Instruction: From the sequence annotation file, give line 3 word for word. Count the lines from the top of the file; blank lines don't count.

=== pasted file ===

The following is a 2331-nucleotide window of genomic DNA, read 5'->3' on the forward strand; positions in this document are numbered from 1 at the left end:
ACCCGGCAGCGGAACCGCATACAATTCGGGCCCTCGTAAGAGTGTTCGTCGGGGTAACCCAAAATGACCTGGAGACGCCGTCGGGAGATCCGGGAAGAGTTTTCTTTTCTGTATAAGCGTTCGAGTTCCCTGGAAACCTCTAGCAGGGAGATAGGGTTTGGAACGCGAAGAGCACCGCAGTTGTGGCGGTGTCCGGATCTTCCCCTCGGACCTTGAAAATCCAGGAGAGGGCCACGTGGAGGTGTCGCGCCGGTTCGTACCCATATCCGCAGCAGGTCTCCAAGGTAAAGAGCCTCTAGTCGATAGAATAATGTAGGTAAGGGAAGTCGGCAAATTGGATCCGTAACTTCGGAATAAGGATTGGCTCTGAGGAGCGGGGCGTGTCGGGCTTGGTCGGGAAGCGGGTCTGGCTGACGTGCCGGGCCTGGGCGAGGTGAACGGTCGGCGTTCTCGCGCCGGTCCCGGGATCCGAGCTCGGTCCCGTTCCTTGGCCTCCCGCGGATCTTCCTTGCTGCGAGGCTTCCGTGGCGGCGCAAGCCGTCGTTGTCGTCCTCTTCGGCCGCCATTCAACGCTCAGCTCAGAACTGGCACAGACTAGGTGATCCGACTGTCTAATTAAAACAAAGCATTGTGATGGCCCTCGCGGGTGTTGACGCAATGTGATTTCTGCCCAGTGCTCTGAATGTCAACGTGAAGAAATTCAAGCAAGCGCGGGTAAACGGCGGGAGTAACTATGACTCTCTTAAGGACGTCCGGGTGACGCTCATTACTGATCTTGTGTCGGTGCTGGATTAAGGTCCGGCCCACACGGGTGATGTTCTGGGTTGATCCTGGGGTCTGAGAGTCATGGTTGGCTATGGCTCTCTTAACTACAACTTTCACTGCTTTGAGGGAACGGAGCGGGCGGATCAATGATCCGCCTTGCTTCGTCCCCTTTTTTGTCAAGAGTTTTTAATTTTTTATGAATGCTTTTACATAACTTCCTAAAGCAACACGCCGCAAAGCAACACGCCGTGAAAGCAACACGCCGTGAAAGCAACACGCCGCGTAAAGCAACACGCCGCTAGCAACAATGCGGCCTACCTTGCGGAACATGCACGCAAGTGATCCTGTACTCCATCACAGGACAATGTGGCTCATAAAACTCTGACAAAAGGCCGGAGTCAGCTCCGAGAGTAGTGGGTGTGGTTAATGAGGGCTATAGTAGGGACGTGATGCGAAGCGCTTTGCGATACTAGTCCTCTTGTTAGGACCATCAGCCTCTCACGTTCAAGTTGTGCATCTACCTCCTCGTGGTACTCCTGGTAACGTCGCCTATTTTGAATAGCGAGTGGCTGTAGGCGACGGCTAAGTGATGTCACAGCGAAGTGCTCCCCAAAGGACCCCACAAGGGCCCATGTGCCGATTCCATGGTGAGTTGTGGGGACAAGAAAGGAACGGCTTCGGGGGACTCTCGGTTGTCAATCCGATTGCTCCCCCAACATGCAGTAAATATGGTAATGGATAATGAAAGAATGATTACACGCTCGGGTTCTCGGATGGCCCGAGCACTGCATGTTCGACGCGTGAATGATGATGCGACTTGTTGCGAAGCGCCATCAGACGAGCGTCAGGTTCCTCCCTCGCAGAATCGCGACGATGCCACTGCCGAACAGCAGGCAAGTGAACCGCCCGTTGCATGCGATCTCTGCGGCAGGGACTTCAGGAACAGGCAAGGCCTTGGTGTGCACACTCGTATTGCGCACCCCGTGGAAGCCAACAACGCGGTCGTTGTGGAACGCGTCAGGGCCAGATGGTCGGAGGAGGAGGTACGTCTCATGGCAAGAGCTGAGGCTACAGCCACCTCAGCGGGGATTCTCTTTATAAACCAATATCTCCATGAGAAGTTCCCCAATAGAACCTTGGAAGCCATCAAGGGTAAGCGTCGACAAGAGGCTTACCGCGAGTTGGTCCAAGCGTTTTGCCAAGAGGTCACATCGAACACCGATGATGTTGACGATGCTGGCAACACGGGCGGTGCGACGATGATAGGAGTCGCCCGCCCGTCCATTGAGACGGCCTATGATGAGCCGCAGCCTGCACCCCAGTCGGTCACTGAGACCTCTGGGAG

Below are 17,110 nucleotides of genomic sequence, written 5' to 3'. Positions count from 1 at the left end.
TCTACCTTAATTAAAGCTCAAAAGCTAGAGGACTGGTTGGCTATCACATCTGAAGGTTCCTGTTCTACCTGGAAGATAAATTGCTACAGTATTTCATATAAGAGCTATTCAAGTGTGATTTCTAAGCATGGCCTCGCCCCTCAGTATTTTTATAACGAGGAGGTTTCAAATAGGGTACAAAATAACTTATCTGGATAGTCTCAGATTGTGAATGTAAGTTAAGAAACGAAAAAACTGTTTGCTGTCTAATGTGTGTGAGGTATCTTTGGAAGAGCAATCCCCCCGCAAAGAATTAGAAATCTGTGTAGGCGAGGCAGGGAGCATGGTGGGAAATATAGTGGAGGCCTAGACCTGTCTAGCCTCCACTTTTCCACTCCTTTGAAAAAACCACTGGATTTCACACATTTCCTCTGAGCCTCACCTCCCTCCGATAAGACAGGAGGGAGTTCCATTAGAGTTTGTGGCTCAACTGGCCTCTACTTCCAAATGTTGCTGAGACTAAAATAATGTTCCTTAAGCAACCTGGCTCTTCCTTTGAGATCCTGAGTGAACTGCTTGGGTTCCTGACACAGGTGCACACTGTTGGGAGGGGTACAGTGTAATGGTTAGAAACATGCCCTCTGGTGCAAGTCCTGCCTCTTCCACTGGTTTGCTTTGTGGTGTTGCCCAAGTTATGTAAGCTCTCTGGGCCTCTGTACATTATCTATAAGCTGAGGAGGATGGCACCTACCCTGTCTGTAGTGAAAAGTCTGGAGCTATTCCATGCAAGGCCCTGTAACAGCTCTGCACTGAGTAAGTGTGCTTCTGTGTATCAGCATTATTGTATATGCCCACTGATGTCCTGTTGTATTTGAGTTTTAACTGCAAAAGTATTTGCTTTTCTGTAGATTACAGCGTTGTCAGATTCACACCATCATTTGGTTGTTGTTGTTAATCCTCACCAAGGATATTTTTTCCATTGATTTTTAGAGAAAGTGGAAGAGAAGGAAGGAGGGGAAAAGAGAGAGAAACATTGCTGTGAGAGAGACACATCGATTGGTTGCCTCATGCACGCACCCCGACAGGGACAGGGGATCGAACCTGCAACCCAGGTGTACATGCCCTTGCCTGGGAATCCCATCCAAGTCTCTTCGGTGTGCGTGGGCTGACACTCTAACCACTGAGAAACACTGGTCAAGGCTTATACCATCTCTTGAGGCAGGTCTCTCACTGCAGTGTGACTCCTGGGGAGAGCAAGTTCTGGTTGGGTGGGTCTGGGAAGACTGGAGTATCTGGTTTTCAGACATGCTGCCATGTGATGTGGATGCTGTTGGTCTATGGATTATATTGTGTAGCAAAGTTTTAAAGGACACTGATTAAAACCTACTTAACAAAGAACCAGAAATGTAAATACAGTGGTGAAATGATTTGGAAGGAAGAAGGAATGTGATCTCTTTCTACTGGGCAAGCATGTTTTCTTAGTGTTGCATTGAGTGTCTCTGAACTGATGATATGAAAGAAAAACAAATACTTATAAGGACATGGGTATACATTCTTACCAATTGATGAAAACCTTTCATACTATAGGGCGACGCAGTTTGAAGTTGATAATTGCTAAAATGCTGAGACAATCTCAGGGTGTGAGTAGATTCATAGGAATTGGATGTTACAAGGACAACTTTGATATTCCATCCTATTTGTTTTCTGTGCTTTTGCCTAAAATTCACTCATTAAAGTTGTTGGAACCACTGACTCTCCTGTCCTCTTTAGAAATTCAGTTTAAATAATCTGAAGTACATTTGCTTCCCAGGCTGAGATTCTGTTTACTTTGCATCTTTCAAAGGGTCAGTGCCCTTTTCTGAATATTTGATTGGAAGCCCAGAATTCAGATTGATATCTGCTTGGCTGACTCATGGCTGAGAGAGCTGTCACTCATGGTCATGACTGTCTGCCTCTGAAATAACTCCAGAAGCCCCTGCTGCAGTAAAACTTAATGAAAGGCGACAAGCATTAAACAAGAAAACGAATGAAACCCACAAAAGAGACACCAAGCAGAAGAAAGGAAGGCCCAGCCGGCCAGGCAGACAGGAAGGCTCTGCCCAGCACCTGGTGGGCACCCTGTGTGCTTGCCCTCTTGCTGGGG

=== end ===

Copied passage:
Below are 17,110 nucleotides of genomic sequence, written 5' to 3'. Positions count from 1 at the left end.